pier Commonly used as a general term for any type of structure located between a horizontal span and a foundation. However, from time to time, it is also used specifically for a concrete wall to separate it from a column or bent. From a structural point of view, a pillar is a member that opposes lateral force primarily by flexor action while a pier is a member that opposes lateral force primarily by a shear mechanism. A pier consisting of several columns is often called a Bent,
There are several ways to define pier types. By its structural connectivity to a superstructure is: monolithic or cantilever. The second is by its sectional shape: solid or hollow; Round, octagonal, hexagonal or rectangular. It can also be recognized by its framing configuration: single or multiple column bent; Hammerhead or pier wall.
The selection of the type of piers for a bridge should be based on functional, structural and geometric requirements. Aesthetics is also a very important factor in the selection as modern highway bridges are part of the city landscape. Figure 1 Shows a collection of cross section shapes typical for overcrossings and viaducts on land and line drawing number 2 Shows some typical cross section sizes for ferries for river and waterway crossings. Often, wharf types are mandated by government agencies or owners.
Many state departments of transportation in the United States have their own standard column sizes. concrete wall pierce, as shown in Fig-3a and Fig-4, are often used at water crossings because they can be constructed in proportions that are both thin and streamlined. These characteristics lend themselves well to providing minimal resistance to flood flow.
hammerhead pierce, as shown in fig-3b, are often found in urban areas where location limitation is a concern. They are used to support steel girders or precast prestressed concrete superstructures. They are aesthetically attractive. They generally take up less space, leaving more room for traffic underneath. Standards for the use of hammerhead piers are often maintained by individual transportation departments.
A column bent pier consists of a cap beam and supporting columns forming a frame. Column bent piers, as shown in fig-3c And Fig-5, can be used either to support a steel girder superstructure or as an integral pier where cast-in-place construction techniques are used. Columns can be either circular or rectangular in cross section. They are by far the most popular form in the modern highway system.
A pile extension pier consists of a drilled shaft as the foundation and a circular column extending from the shaft to form the substructure. An obvious advantage of this type of pier is that it occupies a minimum amount of space. In some instances the expansion of the pile may be required to widen the existing bridge as limited space precludes the use of other types of foundations.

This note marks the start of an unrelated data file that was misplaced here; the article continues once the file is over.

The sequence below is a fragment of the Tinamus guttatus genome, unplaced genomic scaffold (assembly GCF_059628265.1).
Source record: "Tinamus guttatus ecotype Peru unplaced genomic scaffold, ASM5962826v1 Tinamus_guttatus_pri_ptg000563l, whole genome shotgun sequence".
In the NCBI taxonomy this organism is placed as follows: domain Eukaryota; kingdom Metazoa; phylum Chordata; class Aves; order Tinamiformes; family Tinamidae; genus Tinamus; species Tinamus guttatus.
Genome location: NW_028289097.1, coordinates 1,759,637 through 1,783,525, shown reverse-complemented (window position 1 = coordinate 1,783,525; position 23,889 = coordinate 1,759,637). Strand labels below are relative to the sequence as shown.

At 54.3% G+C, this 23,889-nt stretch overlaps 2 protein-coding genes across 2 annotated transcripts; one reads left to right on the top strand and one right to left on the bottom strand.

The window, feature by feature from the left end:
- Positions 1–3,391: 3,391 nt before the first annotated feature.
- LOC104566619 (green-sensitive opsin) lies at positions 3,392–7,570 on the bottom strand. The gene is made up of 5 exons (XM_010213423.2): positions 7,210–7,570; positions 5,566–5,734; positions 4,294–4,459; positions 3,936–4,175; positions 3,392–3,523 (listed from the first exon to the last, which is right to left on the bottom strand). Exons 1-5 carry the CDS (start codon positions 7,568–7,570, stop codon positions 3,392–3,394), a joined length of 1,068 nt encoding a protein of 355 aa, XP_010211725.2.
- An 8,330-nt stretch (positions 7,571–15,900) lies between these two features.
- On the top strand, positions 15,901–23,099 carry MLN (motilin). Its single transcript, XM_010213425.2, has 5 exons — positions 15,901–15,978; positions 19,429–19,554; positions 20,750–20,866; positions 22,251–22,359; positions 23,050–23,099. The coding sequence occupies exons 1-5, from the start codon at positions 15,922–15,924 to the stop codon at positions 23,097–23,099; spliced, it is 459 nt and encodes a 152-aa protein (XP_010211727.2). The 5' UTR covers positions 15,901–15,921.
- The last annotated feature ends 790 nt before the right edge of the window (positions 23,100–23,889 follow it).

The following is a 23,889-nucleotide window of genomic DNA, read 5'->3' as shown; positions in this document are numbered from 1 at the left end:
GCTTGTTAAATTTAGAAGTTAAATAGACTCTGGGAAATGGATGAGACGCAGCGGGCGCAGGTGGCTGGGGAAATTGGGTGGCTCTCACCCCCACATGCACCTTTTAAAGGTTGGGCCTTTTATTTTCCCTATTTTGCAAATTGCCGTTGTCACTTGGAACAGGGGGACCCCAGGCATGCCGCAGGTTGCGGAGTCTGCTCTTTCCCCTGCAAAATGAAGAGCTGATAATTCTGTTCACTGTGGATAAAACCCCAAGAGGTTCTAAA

Selecting the proper mooring type depends on several factors. First of all, it depends on the type of superstructure. For example, steel girder superstructures are typically supported by cantilever piers, whereas cast-in-place concrete superstructures are typically supported by monolithic bents. Second, it depends on whether the bridges are over the waterway. Wharf walls are preferred at river crossings, where debris is a concern and hydraulics guide it. Multiple pile expansion bents are commonly used on slab bridges. Lastly, the height of the piers also determines the selection of the type of piers. Tall piers often require a hollow cross section to reduce the weight of the substructure. Thereafter the load demand on the costly foundation is reduced. Table 1 Summarizes general type selection guidelines for different types of bridges.
Table 1 General Guidelines for Selecting the Type of Wharf
|over water||long pier||Wharf walls or hammers (T-piers) (Fig. 3a and b, Hollow cross section for most cases; cantilever; The base and stage of the pier wall can use hammerheads combined with tapered shafts|
|little pierce||Wharf walls or hammers (T-piers) (Fig. 3a and b, solid cross section; cantilever|
|on the ground||long pier||Hammerheads (T-piers) and possibly rigid frames (multiple columns bent) (Fig-3b and c, Hollow cross section for single shaft and solid cross section for rigid frame; cantilever|
|little pierce||hammerheads and rigid frame (Fig-3b and c, solid cross section; cantilever|
Precast Prestressed Concrete Superstructure
|over water||long pier||Wharf Walls or HammerheadsImage-4, Hollow cross section for most cases; cantilever; Can use hammerhead combined with pier wall base and step-tapered shaft|
|little pierce||Wharf walls or hammer tip; solid cross section; cantilever|
|on the ground||long pier||hammerheads and possibly rigid frames (multiple columns bent); Hollow cross section for single shaft and solid cross section for rigid frame; cantilever|
|little pierce||Hammerheads and Rigid Frame (Multiple Column Bent) (Figure-5a, solid cross section; cantilever|
Cast-in-Place Concrete Superstructure
|over water||long pier||Single Shaft Pier (Image-4, There would be the possibility of superstructure by traveling forms with balanced cantilever construction method; hollow cross section; monolithic; fixed on the floor|
|little pierce||pier walls (Image-4, solid cross section; monolithic; fixed on the floor|
|on the ground||long pier||single or multiple column bent; Solid cross section, monolithic for most cases; fixed on the floor|
|little pierce||single or multiple column bent (fig-5b, solid cross section; monolithic; pinned on|